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Red Cross touts home fire safety
Feb 07, 2014 | 1130 views | 0 0 comments | 10 10 recommendations | email to a friend | print

NORTH SALT LAKE - Home fire prevention was accented by Monday’s home fire in North Salt Lake.

It illustrates the importance of home fire prevention, a press release from the American Red Cross said.

At about 12:30 a.m. early Monday morning a local Red Cross Disaster Response Team was dispatched to a mobile home fire near 200 E. 1100 North. It resulted in the need to provide food, clothing and shelter for those displaced by the early morning fire.

The biggest disaster threat to American families isn’t floods, hurricanes or tornadoes; it’s fire. Across the nation, the Red Cross responds to a disaster every eight minutes and nearly all of those are house fires, the release said.

“Home fires are a common and deadly threat because they happen so quickly,” said Logan Sisam, Utah Regional Director of Emergency Services.

“We urge everyone to become aware of what they should do to prevent a fire in their home,” he said.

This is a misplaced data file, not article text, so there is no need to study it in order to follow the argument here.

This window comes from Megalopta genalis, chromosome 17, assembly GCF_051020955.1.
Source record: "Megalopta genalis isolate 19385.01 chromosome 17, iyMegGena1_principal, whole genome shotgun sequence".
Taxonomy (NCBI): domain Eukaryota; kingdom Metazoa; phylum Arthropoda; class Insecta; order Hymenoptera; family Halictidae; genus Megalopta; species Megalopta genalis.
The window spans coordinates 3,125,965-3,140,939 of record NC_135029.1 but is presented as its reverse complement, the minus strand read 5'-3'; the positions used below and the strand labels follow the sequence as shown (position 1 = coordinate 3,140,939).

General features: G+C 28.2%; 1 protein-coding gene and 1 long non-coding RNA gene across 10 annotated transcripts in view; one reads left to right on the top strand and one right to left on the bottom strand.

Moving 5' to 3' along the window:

The U.S. Fire Administration said there are nearly 365,000 residential fires reported in the nation yearly. These fires cause more than $6 billion in property loss. The frequency of fire deaths has steadily decreased over the past 10 years due to increased awareness and safety measures. However, more than 2,400 Americans still die every year in home fires, the release said.

Homeowners should check for items that can be hazardous such as candles and space heaters - common items that can turn dangerous very quickly.

Steps people should take to help avoid a home fire include: keep items that can catch on fire at least three feet from anything that gets hot, such as sources of heat or stoves; never smoke in bed; turn portable heaters off when leaving the room or going to sleep.

Smoke alarms can save lives and should be installed on every level of the home and outside each sleeping area, the Red Cross advised.

Other safety steps include: follow the escape plan in case of fire, get out, stay out, and call 9-1-1. 

----Information from: Utah Red Cross 

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